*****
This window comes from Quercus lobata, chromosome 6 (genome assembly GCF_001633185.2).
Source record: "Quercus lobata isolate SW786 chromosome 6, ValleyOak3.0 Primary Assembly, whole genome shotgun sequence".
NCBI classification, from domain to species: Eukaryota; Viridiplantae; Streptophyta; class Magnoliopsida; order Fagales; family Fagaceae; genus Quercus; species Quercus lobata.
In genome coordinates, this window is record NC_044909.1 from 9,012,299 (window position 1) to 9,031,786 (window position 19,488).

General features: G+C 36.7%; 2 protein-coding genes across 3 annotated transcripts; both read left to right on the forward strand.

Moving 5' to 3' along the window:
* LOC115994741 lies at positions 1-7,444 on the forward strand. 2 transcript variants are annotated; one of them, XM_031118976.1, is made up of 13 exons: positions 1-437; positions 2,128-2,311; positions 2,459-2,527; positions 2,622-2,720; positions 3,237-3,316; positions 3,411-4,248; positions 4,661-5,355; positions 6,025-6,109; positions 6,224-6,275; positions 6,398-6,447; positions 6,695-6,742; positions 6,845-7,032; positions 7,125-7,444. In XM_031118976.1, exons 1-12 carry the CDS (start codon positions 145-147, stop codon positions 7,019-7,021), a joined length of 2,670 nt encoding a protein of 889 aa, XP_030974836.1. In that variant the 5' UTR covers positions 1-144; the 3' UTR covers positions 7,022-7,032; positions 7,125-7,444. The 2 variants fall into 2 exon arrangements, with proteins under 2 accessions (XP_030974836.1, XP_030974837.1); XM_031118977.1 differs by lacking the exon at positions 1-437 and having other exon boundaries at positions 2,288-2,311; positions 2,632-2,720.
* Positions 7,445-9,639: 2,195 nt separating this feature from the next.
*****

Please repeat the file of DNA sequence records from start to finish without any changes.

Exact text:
This window comes from Quercus lobata, chromosome 6 (genome assembly GCF_001633185.2).
Source record: "Quercus lobata isolate SW786 chromosome 6, ValleyOak3.0 Primary Assembly, whole genome shotgun sequence".
NCBI classification, from domain to species: Eukaryota; Viridiplantae; Streptophyta; class Magnoliopsida; order Fagales; family Fagaceae; genus Quercus; species Quercus lobata.
In genome coordinates, this window is record NC_044909.1 from 9,012,299 (window position 1) to 9,031,786 (window position 19,488).

General features: G+C 36.7%; 2 protein-coding genes across 3 annotated transcripts; both read left to right on the forward strand.

Moving 5' to 3' along the window:
* LOC115994741 lies at positions 1-7,444 on the forward strand. 2 transcript variants are annotated; one of them, XM_031118976.1, is made up of 13 exons: positions 1-437; positions 2,128-2,311; positions 2,459-2,527; positions 2,622-2,720; positions 3,237-3,316; positions 3,411-4,248; positions 4,661-5,355; positions 6,025-6,109; positions 6,224-6,275; positions 6,398-6,447; positions 6,695-6,742; positions 6,845-7,032; positions 7,125-7,444. In XM_031118976.1, exons 1-12 carry the CDS (start codon positions 145-147, stop codon positions 7,019-7,021), a joined length of 2,670 nt encoding a protein of 889 aa, XP_030974836.1. In that variant the 5' UTR covers positions 1-144; the 3' UTR covers positions 7,022-7,032; positions 7,125-7,444. The 2 variants fall into 2 exon arrangements, with proteins under 2 accessions (XP_030974836.1, XP_030974837.1); XM_031118977.1 differs by lacking the exon at positions 1-437 and having other exon boundaries at positions 2,288-2,311; positions 2,632-2,720.
* Positions 7,445-9,639: 2,195 nt separating this feature from the next.